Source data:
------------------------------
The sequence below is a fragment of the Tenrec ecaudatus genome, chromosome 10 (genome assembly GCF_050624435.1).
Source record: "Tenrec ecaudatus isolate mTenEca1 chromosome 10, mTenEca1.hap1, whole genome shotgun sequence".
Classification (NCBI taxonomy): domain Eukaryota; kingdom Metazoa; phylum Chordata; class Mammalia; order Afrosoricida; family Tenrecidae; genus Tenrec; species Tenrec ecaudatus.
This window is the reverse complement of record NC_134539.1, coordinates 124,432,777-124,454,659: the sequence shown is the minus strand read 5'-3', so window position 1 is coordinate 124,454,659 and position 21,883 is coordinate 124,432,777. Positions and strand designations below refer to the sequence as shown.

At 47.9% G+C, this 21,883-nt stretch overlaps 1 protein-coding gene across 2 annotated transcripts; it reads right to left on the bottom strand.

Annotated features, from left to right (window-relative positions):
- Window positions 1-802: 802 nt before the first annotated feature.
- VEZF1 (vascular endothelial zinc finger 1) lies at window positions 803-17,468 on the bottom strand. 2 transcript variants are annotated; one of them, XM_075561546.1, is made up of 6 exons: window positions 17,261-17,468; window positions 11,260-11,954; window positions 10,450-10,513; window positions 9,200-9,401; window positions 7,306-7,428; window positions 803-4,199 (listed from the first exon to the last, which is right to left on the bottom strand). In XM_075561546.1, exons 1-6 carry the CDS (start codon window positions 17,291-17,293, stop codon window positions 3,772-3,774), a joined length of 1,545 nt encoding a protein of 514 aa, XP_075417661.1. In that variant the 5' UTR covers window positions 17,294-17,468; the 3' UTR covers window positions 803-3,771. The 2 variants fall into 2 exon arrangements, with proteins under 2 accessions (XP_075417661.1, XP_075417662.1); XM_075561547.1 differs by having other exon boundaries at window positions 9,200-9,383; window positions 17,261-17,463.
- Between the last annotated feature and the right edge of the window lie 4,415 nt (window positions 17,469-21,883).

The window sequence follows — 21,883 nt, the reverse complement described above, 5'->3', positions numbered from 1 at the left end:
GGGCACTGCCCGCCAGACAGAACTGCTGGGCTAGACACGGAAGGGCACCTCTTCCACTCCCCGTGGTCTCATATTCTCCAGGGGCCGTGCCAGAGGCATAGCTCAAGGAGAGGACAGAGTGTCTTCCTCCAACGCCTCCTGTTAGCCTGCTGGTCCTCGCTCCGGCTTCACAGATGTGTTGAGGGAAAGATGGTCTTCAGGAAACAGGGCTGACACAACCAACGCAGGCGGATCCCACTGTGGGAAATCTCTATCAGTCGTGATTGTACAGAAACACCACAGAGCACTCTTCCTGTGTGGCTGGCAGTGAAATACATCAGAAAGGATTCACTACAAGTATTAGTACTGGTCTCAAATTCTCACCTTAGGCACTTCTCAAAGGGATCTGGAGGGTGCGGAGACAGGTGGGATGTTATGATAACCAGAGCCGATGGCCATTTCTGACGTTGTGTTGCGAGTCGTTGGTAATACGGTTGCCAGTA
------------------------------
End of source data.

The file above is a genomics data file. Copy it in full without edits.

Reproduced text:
The sequence below is a fragment of the Tenrec ecaudatus genome, chromosome 10 (genome assembly GCF_050624435.1).
Source record: "Tenrec ecaudatus isolate mTenEca1 chromosome 10, mTenEca1.hap1, whole genome shotgun sequence".
Classification (NCBI taxonomy): domain Eukaryota; kingdom Metazoa; phylum Chordata; class Mammalia; order Afrosoricida; family Tenrecidae; genus Tenrec; species Tenrec ecaudatus.
This window is the reverse complement of record NC_134539.1, coordinates 124,432,777-124,454,659: the sequence shown is the minus strand read 5'-3', so window position 1 is coordinate 124,454,659 and position 21,883 is coordinate 124,432,777. Positions and strand designations below refer to the sequence as shown.

At 47.9% G+C, this 21,883-nt stretch overlaps 1 protein-coding gene across 2 annotated transcripts; it reads right to left on the bottom strand.

Annotated features, from left to right (window-relative positions):
- Window positions 1-802: 802 nt before the first annotated feature.
- VEZF1 (vascular endothelial zinc finger 1) lies at window positions 803-17,468 on the bottom strand. 2 transcript variants are annotated; one of them, XM_075561546.1, is made up of 6 exons: window positions 17,261-17,468; window positions 11,260-11,954; window positions 10,450-10,513; window positions 9,200-9,401; window positions 7,306-7,428; window positions 803-4,199 (listed from the first exon to the last, which is right to left on the bottom strand). In XM_075561546.1, exons 1-6 carry the CDS (start codon window positions 17,291-17,293, stop codon window positions 3,772-3,774), a joined length of 1,545 nt encoding a protein of 514 aa, XP_075417661.1. In that variant the 5' UTR covers window positions 17,294-17,468; the 3' UTR covers window positions 803-3,771. The 2 variants fall into 2 exon arrangements, with proteins under 2 accessions (XP_075417661.1, XP_075417662.1); XM_075561547.1 differs by having other exon boundaries at window positions 9,200-9,383; window positions 17,261-17,463.
- Between the last annotated feature and the right edge of the window lie 4,415 nt (window positions 17,469-21,883).

The window sequence follows — 21,883 nt, the reverse complement described above, 5'->3', positions numbered from 1 at the left end:
GGGCACTGCCCGCCAGACAGAACTGCTGGGCTAGACACGGAAGGGCACCTCTTCCACTCCCCGTGGTCTCATATTCTCCAGGGGCCGTGCCAGAGGCATAGCTCAAGGAGAGGACAGAGTGTCTTCCTCCAACGCCTCCTGTTAGCCTGCTGGTCCTCGCTCCGGCTTCACAGATGTGTTGAGGGAAAGATGGTCTTCAGGAAACAGGGCTGACACAACCAACGCAGGCGGATCCCACTGTGGGAAATCTCTATCAGTCGTGATTGTACAGAAACACCACAGAGCACTCTTCCTGTGTGGCTGGCAGTGAAATACATCAGAAAGGATTCACTACAAGTATTAGTACTGGTCTCAAATTCTCACCTTAGGCACTTCTCAAAGGGATCTGGAGGGTGCGGAGACAGGTGGGATGTTATGATAACCAGAGCCGATGGCCATTTCTGACGTTGTGTTGCGAGTCGTTGGTAATACGGTTGCCAGTA